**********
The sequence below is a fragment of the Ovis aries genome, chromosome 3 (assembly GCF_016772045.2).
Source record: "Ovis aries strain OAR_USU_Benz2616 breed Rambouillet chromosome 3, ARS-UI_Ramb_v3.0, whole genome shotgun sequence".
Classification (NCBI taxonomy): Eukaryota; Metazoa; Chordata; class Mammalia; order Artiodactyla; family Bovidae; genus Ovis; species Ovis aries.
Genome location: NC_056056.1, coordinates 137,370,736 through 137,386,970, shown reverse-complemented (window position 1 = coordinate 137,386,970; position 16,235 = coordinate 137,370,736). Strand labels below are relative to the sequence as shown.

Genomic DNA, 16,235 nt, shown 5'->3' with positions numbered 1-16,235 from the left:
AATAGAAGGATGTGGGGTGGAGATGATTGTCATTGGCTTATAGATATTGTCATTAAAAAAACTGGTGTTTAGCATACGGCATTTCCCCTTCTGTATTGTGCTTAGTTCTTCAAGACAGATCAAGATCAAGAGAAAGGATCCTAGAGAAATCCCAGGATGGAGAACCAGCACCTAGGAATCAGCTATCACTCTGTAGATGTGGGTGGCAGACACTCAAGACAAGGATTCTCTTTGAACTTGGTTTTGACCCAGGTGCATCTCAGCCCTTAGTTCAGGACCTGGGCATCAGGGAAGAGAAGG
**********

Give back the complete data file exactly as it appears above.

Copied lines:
The sequence below is a fragment of the Ovis aries genome, chromosome 3 (assembly GCF_016772045.2).
Source record: "Ovis aries strain OAR_USU_Benz2616 breed Rambouillet chromosome 3, ARS-UI_Ramb_v3.0, whole genome shotgun sequence".
Classification (NCBI taxonomy): Eukaryota; Metazoa; Chordata; class Mammalia; order Artiodactyla; family Bovidae; genus Ovis; species Ovis aries.
Genome location: NC_056056.1, coordinates 137,370,736 through 137,386,970, shown reverse-complemented (window position 1 = coordinate 137,386,970; position 16,235 = coordinate 137,370,736). Strand labels below are relative to the sequence as shown.

Genomic DNA, 16,235 nt, shown 5'->3' with positions numbered 1-16,235 from the left:
AATAGAAGGATGTGGGGTGGAGATGATTGTCATTGGCTTATAGATATTGTCATTAAAAAAACTGGTGTTTAGCATACGGCATTTCCCCTTCTGTATTGTGCTTAGTTCTTCAAGACAGATCAAGATCAAGAGAAAGGATCCTAGAGAAATCCCAGGATGGAGAACCAGCACCTAGGAATCAGCTATCACTCTGTAGATGTGGGTGGCAGACACTCAAGACAAGGATTCTCTTTGAACTTGGTTTTGACCCAGGTGCATCTCAGCCCTTAGTTCAGGACCTGGGCATCAGGGAAGAGAAGG